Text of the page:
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Patrick Rourke
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Just a reminder of how great this posting is.

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This is my life right now ... 
Changing someone else's code: how it looks vs. how it feels

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I did, and it was not a good experience.

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When you work in a programming language with pointers, you soon learn of the kinds of mischief that can follow from having more than one way to access the same memory (aliases).   Python has no explicit pointers, but there are still opportunities for a Python program to get into trouble with more than one way to access the same memory.

Here's a link to a blog article I wrote about an annoying little bug I discovered in my code for a homework problem.  I had a heck of a time explaining what was going on and was delighted once I figured it out.  At least now I know what to look out for.

+Cox Communications has resolved my problem with a faulty billing - of an unreturned equipment fee for a wireless modem that I purchased - to my complete satisfaction, by immediately processing the correction. Good customer service from them - acknowledge the mistake, and fix it. Now, our new networking provider . . . remains to be seen. 

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Well, here's a bold-faced lie: 

While agreeing to the fine, Marriott on Friday defended the practice of jamming guests’ own Wi-Fi networks. The company said this wasn’t aimed at charging guests extra for Internet access but about protecting its network. It said the hotel’s actions were legal and encouraged the FCC to change its rules ‘‘to eliminate the ongoing confusion’’ and ‘‘to assess the merits of its underlying policy.’’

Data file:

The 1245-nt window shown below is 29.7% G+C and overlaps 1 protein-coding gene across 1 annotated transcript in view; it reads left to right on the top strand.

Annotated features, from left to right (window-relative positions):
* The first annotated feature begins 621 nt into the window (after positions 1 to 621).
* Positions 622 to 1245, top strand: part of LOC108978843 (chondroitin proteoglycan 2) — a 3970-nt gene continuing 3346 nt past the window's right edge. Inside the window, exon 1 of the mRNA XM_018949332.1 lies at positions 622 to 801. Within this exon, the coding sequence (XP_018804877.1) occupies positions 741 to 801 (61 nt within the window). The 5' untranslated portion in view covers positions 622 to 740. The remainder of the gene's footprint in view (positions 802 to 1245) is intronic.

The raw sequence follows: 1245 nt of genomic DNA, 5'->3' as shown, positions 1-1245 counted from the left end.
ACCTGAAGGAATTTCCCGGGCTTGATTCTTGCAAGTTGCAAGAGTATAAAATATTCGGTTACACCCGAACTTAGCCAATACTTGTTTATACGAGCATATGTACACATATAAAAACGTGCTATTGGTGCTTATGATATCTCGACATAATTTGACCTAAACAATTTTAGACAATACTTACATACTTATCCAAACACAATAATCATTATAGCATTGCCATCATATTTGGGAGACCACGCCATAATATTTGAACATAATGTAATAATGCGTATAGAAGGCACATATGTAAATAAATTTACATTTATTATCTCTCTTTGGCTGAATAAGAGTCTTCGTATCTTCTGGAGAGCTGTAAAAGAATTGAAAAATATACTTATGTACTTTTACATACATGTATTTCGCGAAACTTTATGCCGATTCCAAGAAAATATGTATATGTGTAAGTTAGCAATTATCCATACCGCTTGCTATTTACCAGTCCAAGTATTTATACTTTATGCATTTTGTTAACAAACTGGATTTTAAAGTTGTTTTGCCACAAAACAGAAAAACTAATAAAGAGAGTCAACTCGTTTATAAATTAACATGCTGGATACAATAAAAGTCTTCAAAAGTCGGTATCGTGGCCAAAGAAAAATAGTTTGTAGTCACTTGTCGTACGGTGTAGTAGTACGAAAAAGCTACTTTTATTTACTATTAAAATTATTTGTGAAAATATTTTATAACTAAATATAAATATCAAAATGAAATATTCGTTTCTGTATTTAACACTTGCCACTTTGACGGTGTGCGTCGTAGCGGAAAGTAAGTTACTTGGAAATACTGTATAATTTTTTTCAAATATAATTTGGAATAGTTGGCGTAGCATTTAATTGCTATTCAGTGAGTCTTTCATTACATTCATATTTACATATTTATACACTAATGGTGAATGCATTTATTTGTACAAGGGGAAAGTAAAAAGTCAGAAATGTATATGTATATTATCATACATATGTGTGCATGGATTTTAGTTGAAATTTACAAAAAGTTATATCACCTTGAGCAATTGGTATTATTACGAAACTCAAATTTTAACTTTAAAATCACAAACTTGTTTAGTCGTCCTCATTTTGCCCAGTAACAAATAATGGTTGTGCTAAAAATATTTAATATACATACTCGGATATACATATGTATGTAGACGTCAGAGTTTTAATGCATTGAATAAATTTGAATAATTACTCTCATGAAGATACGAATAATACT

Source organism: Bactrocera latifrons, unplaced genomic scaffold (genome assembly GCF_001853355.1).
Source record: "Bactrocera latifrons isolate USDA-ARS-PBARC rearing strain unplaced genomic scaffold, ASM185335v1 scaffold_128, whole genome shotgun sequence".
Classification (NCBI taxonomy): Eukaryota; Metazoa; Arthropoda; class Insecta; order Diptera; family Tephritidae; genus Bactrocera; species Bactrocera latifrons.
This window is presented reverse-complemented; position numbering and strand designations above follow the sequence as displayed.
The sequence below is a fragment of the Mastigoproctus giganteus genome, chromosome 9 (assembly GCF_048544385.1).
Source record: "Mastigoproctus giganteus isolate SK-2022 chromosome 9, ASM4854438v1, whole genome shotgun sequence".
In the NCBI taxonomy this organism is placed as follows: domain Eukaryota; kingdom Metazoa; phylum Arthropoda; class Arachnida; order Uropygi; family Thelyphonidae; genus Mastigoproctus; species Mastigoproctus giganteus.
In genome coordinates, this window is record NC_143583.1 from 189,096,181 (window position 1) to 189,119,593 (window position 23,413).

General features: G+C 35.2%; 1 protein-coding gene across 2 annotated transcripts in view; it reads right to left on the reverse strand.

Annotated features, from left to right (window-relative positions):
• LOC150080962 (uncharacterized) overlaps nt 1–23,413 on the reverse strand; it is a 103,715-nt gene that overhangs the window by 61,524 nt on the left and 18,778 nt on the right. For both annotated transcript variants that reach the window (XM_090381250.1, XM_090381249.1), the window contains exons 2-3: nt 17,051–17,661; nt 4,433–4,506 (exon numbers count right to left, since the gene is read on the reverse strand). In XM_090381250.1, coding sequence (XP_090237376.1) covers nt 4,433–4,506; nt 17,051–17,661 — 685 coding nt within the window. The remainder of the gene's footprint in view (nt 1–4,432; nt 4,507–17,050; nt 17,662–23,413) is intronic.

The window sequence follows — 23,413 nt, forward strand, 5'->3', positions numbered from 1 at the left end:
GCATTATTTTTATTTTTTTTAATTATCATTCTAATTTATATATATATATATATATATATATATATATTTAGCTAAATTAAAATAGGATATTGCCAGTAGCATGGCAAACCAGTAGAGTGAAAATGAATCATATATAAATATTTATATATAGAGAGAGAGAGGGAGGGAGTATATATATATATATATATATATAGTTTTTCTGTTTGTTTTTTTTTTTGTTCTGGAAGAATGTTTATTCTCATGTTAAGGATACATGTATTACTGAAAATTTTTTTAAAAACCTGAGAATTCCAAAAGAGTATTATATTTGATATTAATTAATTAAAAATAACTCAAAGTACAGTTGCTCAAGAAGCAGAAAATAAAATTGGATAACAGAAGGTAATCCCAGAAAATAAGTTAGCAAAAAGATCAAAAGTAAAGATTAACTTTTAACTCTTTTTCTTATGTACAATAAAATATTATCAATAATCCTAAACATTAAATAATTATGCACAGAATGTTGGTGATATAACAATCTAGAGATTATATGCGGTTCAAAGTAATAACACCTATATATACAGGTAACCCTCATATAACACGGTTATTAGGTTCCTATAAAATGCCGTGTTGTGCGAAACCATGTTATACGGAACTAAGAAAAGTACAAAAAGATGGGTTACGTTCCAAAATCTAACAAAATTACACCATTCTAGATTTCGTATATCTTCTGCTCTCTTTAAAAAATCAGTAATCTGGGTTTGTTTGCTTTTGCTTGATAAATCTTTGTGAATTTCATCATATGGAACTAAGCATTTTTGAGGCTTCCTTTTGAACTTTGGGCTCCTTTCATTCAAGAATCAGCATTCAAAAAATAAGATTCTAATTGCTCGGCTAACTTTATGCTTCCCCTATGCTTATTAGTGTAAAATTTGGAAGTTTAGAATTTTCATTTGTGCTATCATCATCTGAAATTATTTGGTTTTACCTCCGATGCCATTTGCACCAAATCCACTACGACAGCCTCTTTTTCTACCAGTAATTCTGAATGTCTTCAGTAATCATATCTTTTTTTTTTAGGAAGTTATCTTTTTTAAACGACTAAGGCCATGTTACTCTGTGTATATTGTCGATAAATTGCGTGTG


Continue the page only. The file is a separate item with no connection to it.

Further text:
Whoever from the company said this is lying through their teeth - guests using their own cell-to-WiFi hotspots are NOT using the hotel's network, while those forced to use the hotel's own WiFi ARE using the hotel's network - so encouraging guests to use their own cell-to-WiFi hotspots would actually INCREASE the security of their network.

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Very interesting...

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New feature in Slate: Kern Your Enthusiasm.

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Donald Mastronarde is looking for enhancement requests for the GreekKeys keyboards and fonts:


Announcement: the next version of GreekKeys keyboards and fonts
September 16, 2014
During 2015 I will be working on updates to the GreekKeys keyboards and fonts. The major goals are to create modern (signed) installers and to add Linear B characters to New Athena Unicode font. In addition an effort will be made to circumvent the many obstacles that Microsoft Windows and Word for Windows create by hard-coding certain key combinations that override the keyboard design. The possibility of an iOS version of the keyboard will also be explored. The OpenType substitution features of the fonts may be revised (from liga to ccmp).
As this will be the last revision of GreekKeys that I intend to work on, I would like to satisfy as many desiderata of users as possible during this process. I encourage users to contact me in the next few months if they have any suggestions or requests, especially under the following headings:
*   Are there particular additional Unicode characters that you would like to see in New Athena Unicode (or in all the fonts, that is, including AttikaU, BosporosU, and KadmosU)?

*   Are there particular additional Unicode characters that you would like to be able to enter from the GreekKeys keyboard?
Finally, it would be most useful to have beta testers. If you want to volunteer, let me know.
Donald Mastronarde,
GreekKeys support:

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Via +Laura Gibbs . TM: Technological Meditation.
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